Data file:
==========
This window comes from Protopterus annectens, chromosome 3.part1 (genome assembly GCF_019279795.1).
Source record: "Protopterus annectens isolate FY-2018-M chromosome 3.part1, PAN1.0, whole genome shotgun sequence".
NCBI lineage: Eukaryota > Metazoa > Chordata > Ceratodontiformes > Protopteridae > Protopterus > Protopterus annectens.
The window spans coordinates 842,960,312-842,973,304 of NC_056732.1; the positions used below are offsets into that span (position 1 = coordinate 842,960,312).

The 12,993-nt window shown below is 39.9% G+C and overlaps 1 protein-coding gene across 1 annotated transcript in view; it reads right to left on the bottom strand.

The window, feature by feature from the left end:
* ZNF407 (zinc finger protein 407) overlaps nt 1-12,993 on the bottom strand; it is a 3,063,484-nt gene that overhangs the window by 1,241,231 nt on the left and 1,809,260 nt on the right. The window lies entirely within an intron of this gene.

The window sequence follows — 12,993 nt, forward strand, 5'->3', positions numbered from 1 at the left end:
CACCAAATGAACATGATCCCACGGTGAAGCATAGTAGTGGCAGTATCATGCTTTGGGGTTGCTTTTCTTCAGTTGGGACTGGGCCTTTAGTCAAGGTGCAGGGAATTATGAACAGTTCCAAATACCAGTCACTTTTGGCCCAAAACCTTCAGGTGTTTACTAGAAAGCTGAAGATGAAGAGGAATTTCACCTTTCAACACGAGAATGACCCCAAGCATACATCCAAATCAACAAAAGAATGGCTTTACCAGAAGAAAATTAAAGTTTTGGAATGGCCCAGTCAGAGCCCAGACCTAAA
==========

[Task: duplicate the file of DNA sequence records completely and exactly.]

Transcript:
This window comes from Protopterus annectens, chromosome 3.part1 (genome assembly GCF_019279795.1).
Source record: "Protopterus annectens isolate FY-2018-M chromosome 3.part1, PAN1.0, whole genome shotgun sequence".
NCBI lineage: Eukaryota > Metazoa > Chordata > Ceratodontiformes > Protopteridae > Protopterus > Protopterus annectens.
The window spans coordinates 842,960,312-842,973,304 of NC_056732.1; the positions used below are offsets into that span (position 1 = coordinate 842,960,312).

The 12,993-nt window shown below is 39.9% G+C and overlaps 1 protein-coding gene across 1 annotated transcript in view; it reads right to left on the bottom strand.

The window, feature by feature from the left end:
* ZNF407 (zinc finger protein 407) overlaps nt 1-12,993 on the bottom strand; it is a 3,063,484-nt gene that overhangs the window by 1,241,231 nt on the left and 1,809,260 nt on the right. The window lies entirely within an intron of this gene.

The window sequence follows — 12,993 nt, forward strand, 5'->3', positions numbered from 1 at the left end:
CACCAAATGAACATGATCCCACGGTGAAGCATAGTAGTGGCAGTATCATGCTTTGGGGTTGCTTTTCTTCAGTTGGGACTGGGCCTTTAGTCAAGGTGCAGGGAATTATGAACAGTTCCAAATACCAGTCACTTTTGGCCCAAAACCTTCAGGTGTTTACTAGAAAGCTGAAGATGAAGAGGAATTTCACCTTTCAACACGAGAATGACCCCAAGCATACATCCAAATCAACAAAAGAATGGCTTTACCAGAAGAAAATTAAAGTTTTGGAATGGCCCAGTCAGAGCCCAGACCTAAA